It has long been known in the concrete pumping industry that placement workers, like the latino worker, are to remain at least half the length of the discharge hose away from the tip of the discharge hose until concrete is running consistently from the hose. This rule is graphically illustrated in the concrete pump safety manual involved in the latino worker’s case:

The three majority owners of Ralph’s are Ralph Gribble’s own grandsons: Isaac, Jacob, and Josh Gribble. The general manager is Tim Henson. The safety manager is Jerry Carrier. Despite the result in this case, the majority owners of Ralph’s, Mr. Henson, and Mr. Carrier continue to insist that concrete placement workers should be put right next to the discharge hose just prior to starting to pump, a practice prohibited by the American Concrete Pumping Association (ACPA) and its author of the definitive article on the subject, Robert Edwards. Mr. Edwards, who served as an expert in this case, wrote an article entitled “The Most Dangerous Stroke of the Day,” for the ACPA specifically advising placement workers to be kept away from discharge hoses until pumping is safely underway. Otherwise, placement worker standing near the discharge hose tip run the significant risk of being whipped, as the latino worker was. Ralph’s dangerous pumping procedure continues to be allowed on Inland construction projects. Plaintiff expert Gary Orsborn, a former DOSH safety and compliance inspector noted the continued danger may pose an oversized risk to Latino workers who are now, more often than not, the workers being placed at the end of the concrete discharge hoses.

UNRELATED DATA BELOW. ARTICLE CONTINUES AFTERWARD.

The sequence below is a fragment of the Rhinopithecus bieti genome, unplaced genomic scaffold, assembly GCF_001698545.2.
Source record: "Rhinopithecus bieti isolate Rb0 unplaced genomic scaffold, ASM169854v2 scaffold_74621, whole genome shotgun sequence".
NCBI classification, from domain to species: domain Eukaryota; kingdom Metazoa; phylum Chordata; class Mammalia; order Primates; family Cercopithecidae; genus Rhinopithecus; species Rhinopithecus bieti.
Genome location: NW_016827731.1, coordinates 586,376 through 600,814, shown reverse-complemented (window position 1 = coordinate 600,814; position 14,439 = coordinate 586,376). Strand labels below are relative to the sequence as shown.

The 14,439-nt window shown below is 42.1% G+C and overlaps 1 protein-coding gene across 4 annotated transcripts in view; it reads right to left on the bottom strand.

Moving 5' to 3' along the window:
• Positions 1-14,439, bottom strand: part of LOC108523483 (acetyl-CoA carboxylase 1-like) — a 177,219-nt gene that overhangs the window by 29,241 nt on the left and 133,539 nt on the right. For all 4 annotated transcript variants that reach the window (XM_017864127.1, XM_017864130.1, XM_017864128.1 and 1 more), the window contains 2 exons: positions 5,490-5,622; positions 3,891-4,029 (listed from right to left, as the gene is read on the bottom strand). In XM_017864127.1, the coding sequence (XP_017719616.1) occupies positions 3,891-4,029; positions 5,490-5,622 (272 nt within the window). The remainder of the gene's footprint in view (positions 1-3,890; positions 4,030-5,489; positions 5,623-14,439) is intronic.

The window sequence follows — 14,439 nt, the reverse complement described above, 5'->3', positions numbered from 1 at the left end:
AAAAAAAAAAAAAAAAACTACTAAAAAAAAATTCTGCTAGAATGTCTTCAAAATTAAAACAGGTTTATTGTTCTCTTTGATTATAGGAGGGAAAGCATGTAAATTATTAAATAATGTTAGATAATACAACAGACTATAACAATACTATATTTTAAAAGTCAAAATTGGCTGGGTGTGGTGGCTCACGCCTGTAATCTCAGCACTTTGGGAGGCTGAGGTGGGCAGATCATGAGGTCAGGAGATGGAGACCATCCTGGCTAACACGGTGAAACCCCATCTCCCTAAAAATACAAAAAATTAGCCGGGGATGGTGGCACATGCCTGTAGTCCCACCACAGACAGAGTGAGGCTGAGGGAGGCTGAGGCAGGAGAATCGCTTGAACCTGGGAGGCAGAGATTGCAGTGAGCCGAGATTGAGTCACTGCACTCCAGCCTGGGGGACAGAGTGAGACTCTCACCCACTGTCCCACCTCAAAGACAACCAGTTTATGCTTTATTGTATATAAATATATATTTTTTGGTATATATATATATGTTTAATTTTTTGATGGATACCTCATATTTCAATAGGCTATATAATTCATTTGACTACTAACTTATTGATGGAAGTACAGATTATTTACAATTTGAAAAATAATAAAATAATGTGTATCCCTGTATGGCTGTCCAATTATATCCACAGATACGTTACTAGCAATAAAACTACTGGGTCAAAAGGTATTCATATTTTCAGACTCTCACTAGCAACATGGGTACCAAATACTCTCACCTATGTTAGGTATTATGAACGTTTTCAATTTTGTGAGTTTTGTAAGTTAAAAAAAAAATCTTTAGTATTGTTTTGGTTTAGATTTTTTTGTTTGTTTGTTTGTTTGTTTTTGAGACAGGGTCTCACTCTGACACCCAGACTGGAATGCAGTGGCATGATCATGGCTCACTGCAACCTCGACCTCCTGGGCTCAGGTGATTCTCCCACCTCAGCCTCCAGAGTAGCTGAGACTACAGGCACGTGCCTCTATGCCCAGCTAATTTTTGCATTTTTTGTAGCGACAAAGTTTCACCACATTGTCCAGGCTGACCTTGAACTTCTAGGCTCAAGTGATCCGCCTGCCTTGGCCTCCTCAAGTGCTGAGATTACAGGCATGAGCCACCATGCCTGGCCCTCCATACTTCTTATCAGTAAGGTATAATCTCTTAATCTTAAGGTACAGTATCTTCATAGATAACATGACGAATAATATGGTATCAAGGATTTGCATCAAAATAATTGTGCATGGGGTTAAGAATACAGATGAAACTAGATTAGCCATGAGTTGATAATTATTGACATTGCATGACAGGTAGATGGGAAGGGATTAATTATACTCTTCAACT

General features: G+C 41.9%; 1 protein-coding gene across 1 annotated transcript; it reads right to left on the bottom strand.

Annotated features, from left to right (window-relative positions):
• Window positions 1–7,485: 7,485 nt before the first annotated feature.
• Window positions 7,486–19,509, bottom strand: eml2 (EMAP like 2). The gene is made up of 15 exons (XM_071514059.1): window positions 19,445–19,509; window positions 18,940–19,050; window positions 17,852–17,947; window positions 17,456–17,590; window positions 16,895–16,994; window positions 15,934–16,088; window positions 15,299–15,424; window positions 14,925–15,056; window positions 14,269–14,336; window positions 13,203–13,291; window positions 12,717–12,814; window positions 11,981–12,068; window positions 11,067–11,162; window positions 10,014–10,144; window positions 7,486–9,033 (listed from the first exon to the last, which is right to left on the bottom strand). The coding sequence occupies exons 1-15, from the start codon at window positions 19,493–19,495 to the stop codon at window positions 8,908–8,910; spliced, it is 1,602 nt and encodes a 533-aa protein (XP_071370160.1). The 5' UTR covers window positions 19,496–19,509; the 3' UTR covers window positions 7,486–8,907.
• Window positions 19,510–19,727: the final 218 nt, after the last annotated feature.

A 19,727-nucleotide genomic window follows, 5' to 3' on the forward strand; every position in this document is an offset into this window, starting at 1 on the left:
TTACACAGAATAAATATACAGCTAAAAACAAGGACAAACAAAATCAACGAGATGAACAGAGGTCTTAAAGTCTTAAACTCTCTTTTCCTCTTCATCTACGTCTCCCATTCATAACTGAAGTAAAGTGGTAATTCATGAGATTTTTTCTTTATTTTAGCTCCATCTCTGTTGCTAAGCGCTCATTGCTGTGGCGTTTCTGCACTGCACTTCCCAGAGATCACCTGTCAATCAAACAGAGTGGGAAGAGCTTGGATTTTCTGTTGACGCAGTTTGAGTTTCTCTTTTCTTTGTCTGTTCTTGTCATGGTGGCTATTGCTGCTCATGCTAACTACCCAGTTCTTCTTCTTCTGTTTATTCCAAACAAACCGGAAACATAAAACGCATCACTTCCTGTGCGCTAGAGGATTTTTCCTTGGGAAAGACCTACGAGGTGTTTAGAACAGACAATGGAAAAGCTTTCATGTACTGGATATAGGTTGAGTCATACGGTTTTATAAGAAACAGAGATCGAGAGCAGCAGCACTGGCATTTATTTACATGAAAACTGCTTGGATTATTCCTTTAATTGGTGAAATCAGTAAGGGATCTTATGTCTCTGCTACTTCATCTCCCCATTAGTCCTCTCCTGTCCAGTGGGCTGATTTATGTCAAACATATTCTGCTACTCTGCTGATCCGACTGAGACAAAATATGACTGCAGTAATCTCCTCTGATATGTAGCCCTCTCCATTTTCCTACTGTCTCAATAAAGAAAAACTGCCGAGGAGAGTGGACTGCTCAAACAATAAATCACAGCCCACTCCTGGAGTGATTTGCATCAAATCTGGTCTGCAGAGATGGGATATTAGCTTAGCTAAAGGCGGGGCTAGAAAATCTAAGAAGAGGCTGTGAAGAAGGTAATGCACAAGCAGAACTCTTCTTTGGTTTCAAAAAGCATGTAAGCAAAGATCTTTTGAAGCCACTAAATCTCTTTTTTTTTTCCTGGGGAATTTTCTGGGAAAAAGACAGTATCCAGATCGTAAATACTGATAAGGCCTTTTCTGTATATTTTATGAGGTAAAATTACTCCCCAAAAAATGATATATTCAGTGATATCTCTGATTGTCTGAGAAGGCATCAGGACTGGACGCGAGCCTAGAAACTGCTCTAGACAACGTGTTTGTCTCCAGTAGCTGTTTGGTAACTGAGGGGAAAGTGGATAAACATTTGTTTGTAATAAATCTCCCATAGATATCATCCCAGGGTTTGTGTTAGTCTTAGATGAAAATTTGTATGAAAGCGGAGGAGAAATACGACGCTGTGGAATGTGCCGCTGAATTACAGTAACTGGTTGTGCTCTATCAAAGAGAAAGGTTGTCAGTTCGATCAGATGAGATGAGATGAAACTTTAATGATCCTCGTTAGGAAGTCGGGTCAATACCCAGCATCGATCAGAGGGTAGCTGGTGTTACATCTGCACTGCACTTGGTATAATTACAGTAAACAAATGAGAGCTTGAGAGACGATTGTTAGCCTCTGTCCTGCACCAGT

Local construction expert Rick Gleason provided testimony against Ralph’s, Inland’s, and Miles’ practices in this case. Mr. Gleason has served as an expert in no less than nine Ralph’s hose-whipping cases since 2006, and as recently as 2020. Many of the cases involve facts almost identical to the latino worker’s case (I.e.,, workers injured by the release of compressed air from the discharge hose tip). The 2008 Ralph’s whipping case of Alan Cooper resulted in Mr. Cooper’s death. The 2018 Ralph’s whipping case of Heriberto Montano resulted in Mr. Montano suffering facial injuries.